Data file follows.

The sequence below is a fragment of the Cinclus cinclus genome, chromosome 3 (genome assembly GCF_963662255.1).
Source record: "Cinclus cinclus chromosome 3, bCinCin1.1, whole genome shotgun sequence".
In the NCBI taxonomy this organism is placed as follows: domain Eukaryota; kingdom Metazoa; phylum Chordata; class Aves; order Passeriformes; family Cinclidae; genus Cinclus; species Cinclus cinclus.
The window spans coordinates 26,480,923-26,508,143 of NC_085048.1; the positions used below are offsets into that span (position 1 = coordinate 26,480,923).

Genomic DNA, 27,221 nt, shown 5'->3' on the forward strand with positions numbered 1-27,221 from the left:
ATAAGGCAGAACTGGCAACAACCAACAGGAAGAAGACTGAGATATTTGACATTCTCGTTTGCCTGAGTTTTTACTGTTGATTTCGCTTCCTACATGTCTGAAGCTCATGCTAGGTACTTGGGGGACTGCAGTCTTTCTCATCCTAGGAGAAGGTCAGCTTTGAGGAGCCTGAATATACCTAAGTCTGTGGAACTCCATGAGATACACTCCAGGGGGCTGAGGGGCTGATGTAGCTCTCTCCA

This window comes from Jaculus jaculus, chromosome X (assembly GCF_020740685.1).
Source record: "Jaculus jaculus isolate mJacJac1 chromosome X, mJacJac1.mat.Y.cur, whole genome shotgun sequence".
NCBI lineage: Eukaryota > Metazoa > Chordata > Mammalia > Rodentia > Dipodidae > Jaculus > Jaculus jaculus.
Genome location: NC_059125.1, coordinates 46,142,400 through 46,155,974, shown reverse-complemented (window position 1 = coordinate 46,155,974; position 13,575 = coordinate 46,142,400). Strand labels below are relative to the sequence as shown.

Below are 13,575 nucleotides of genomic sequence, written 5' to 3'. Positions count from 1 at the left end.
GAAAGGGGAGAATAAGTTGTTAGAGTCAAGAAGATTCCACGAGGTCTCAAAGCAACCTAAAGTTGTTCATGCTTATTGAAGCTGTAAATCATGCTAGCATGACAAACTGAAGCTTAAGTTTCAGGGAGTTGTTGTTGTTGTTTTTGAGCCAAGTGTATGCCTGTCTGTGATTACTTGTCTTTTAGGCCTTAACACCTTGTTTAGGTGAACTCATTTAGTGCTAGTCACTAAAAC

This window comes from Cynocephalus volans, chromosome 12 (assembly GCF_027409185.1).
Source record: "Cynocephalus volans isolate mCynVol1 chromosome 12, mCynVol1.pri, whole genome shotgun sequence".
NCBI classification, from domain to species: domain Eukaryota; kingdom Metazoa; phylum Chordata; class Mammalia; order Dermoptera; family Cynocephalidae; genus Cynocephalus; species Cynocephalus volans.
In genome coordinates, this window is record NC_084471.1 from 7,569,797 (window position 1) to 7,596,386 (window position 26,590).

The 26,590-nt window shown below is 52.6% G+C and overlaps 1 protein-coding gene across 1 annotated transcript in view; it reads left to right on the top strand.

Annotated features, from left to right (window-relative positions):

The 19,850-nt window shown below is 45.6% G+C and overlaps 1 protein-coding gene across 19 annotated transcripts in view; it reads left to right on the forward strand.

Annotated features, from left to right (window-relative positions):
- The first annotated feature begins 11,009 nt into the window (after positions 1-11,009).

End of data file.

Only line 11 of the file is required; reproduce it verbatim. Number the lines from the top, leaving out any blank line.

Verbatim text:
Below are 13,575 nucleotides of genomic sequence, written 5' to 3'. Positions count from 1 at the left end.